Amos Otis drew a bases-loaded walk in the bottom of the ninth, driving in the winning run as the Royals came from behind to take a 4-3 win over Baltimore at Royals Stadium.
Kansas City entered the bottom of the ninth in a 3-3 tie, with Orioles starter Scott McGregor still going strong. He hit Frank White with a pitch to start the inning, but retired the next two hitters. U L Washington singled, moving White to second. That finished McGregor’s outing. Rather than face George Brett with the game on the line, the Orioles decided to intentionally walk him, even though that loaded the bases. Reliever Tim Stoddard then walked Otis to end the game.
McGregor allowed 10 hits in his 8 2/3 innings, but walked just one batter and struck out two.
Royals starter Paul Splittorff allowed 11 hits in 8 1/3 innings, but did not walk any. He also struck out two and was able to limit the damage by getting the Orioles to ground into three double plays. Ten of Baltimore’s 11 hits were singles.
The Royals held an early 2-0 lead after single scores in the first two innings. In the first, George Brett singled with two outs and Otis doubled to drive in the first run. In the second, White doubled with one out and scored on Willie Wilson’s two-out single.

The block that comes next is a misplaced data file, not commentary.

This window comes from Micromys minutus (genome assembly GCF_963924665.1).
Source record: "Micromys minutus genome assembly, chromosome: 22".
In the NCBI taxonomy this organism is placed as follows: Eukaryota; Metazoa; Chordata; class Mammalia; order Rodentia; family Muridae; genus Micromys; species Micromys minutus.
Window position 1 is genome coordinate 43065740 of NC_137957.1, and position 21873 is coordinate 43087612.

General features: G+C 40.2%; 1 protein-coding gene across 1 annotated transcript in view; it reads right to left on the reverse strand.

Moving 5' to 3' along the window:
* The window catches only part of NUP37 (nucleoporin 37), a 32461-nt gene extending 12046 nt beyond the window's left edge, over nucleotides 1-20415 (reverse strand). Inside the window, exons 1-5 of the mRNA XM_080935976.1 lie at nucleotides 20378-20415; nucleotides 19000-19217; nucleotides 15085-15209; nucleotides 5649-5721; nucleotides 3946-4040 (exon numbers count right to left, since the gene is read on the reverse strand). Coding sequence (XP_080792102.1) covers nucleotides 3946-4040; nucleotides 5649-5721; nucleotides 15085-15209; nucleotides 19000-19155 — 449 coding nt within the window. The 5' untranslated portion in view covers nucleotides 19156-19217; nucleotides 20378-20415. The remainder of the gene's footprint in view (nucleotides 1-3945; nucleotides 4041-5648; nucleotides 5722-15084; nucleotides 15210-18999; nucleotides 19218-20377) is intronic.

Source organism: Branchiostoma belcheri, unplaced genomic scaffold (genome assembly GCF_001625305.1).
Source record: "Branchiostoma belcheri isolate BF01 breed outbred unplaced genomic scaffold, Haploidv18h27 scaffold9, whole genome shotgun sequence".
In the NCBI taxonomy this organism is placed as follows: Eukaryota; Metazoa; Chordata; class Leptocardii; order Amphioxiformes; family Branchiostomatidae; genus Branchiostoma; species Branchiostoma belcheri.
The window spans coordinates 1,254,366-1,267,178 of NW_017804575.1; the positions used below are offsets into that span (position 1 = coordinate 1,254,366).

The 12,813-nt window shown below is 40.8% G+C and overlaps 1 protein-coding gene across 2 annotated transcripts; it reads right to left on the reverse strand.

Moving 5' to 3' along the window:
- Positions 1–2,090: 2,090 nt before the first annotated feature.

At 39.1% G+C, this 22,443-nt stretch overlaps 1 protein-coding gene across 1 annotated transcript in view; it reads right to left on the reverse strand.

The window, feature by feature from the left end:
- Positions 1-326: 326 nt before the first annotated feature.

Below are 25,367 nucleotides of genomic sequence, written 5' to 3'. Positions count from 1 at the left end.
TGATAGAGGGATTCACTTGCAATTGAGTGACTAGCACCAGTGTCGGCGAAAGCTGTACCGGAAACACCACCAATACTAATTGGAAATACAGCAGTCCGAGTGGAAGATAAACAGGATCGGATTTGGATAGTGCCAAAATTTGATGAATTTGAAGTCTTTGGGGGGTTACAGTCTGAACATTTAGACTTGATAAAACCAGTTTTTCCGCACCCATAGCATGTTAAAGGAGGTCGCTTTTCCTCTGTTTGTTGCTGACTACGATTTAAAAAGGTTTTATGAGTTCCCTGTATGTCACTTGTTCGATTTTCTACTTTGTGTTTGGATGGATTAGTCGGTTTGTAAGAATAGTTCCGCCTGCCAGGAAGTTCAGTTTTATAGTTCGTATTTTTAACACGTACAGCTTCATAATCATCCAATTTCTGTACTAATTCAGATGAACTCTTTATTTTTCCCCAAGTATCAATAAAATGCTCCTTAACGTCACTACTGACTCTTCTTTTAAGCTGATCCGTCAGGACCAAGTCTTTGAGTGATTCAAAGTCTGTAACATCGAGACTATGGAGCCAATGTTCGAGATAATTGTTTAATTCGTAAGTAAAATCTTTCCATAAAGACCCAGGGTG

Kansas City tied the score in the fifth with a Wilson single and Brett triple.
The Orioles threatened to take the lead in the ninth. Thanks to those double plays, Splittorff had faced the minimum 12 batters in the previous four innings, but with one out, Gary Roenicke and Al Bumbry singled. Reliever Dan Quisenberry took over and retired pinch-hitter Terry Crowley on a groundout, then struck out Pat Kelly to end the inning.
That set the stage for the Royals to capture a walkoff win in the bottom of the inning, snapping Baltimore’s 10-game winning streak. The victory put the Royals at 71-42 on the season. They were in first place in the AL West, a comfortable 13.5 games ahead of Oakland.
George Brett watch: 2-4 with a walk, a triple, an RBI, and a run scored. Brett’s hitting streak was now at 25 games. Season stats: .389/.450/.663
Box score and play-by-play:
1980 news: The Democratic National Convention continued in New York City with some drama. Senator Ted Kennedy, who had challenged President Jimmy Carter throughout the primary season and refused to concede the nomination until the first day of the convention, addressed the crowd during the evening session. While Kennedy vowed to help Carter defeat Republican nominee Ronald Reagan in the general election, he made it quite clear that he disagreed with Carter on several policy questions, with some of Kennedy’s proposals making it into the party platform adopted later that night.